Implementing qualities of “Pollinator-Aware Lawn Care” can create a measurable impact, protecting our ground water and promoting species richness. While turf grass can become easily stressed by the scorching sun or overly wet conditions, there are native alternatives that truly thrive in these types of environments. Consider the downspout coming off your home – what if you could harness this water for irrigation? As the downspout guides water off your roof, you can help send that water straight back into the ground by planting deeply rooted native plants. As a bonus, the plants will filter harmful substances that may have been picked up along the water’s journey. The long roots suck up the water, like a natural sponge, and put it right back into the water table. Regular grass has short roots and cannot ‘drink’ as much as their native predecessors can. Gardens specifically planted for storm water management are called rain gardens. There are opprotunities to learn how to garden like a pro by participating in a Master Rain Gardener course. Look out for an announcement or keep an eye on your Metroparks calendar – new courses will continue in August, with options for in-person or online classes. In the meantime, you can visit The Friends of the Rouge master rain gardener page to learn more about rain gardens.

If you wish to convert turf grass to native plantings and rain gardens, you must prepare in advance. Luckily, it can be as simple or as difficult as you choose. A simple way of conversion is to wet the ground, lay down a triple layer of cardboard, and pile on a thick layer of mulch. You can sign up for a free chip drop, which connects you with a local tree company that will bring you a load of fresh mulch from a recent job. A layer of woodchips will kill off the grass underneath, and the cardboard will break down to become a part of the soil. After a few months have passed, you can dig some holes and insert plants of your choosing, whether you start them from seed, or get them from a local garden club sale. Making your natural, native areas look intentional is an important part of the upkeep when it comes to growing wild. Be sure to check your local ordinances for any lawn-related rules or regulations! Allowing your lawn to grow taller or converting patches to native plantings means an increase in insect activity, but do not worry; the animals they feed will do most of the bug control for you. With the warmer winter weather this year, ticks have been seen earlier than usual, but there are many ways to mitigate these unwanted pests. Creating pathways through your yard can reduce the likelihood of ticks finding their way onto you or your pet. By keeping edges low and managing taller vegetation around high traffic areas, it reduces the tick’s opportunities to hitch hike. It is always good practice to conduct tick checks on yourself, your family, and your pets after exploring outside.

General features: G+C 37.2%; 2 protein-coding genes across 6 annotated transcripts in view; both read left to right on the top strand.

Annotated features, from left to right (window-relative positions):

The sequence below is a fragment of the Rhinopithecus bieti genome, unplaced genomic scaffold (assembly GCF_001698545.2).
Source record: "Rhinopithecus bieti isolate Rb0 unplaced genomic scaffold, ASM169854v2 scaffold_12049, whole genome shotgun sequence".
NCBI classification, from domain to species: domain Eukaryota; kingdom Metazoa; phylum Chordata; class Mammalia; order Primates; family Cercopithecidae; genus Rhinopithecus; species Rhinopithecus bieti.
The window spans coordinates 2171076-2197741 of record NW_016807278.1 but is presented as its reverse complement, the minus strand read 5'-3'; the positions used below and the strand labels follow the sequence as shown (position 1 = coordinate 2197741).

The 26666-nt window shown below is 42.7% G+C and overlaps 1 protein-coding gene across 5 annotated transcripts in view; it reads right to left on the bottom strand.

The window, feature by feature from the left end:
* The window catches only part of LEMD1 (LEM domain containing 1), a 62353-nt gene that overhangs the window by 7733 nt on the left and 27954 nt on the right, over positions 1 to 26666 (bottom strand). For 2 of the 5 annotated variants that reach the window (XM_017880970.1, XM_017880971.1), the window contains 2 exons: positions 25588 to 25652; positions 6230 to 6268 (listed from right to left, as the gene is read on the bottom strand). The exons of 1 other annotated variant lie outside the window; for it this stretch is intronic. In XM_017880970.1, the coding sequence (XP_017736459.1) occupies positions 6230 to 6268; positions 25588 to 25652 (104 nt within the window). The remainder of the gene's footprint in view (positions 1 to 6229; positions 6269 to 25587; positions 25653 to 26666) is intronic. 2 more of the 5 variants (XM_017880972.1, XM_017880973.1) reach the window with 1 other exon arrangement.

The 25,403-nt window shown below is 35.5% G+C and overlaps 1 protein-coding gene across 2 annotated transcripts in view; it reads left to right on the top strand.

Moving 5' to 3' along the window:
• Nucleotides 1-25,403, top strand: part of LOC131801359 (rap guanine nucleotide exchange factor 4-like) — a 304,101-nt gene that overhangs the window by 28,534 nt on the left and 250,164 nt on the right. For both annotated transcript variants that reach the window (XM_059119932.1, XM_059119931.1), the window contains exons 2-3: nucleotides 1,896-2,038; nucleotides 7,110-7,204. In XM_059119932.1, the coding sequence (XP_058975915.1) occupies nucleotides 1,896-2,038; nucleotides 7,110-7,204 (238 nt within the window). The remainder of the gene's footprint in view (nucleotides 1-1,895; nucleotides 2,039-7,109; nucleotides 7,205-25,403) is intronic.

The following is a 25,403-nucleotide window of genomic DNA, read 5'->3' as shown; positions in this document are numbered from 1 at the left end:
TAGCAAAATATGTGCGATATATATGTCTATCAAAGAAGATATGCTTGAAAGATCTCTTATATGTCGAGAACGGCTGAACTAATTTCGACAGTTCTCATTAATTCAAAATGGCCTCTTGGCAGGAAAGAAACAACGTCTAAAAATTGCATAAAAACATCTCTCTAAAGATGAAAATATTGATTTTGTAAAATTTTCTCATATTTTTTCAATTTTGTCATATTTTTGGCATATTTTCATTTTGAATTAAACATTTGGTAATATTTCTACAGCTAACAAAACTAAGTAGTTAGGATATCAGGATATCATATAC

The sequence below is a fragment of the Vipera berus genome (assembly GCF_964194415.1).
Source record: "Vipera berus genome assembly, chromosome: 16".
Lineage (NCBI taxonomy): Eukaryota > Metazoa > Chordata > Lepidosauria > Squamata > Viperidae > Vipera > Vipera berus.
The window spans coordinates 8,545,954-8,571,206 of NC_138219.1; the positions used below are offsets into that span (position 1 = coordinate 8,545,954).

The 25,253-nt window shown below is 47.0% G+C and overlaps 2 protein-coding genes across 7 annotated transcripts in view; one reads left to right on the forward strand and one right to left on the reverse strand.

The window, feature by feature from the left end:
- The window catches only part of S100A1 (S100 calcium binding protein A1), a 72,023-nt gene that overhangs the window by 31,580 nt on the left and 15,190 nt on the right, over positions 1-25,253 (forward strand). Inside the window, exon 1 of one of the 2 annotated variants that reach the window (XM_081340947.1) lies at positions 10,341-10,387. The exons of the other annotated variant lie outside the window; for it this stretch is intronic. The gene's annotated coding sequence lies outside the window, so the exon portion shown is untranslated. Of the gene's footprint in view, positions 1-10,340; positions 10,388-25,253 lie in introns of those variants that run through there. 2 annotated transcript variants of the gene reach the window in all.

Any effort to create natural spaces in our yards can help our insect population. We depend on pollinators to help produce food, and we value them for their beauty, too. You may be surprised by the new animals your no-mow patch may attract; from swallows and sparrows to monarchs and fireflies, there are many species that you can support by letting your yard grow a bit wild. Just be sure to trim your edges and make your natural areas look intentional, and consider collaborating with your neighbors or making a sign to let everyone know why your lawn has been transformed into a beautiful, cozy habitat for our native wildlife.

Rain gardens, such as this one in Washtenaw County, help slow and filter rainwater before it enters a storm drain. Photo: Susan Bryan, Washtenaw County Water Resources Office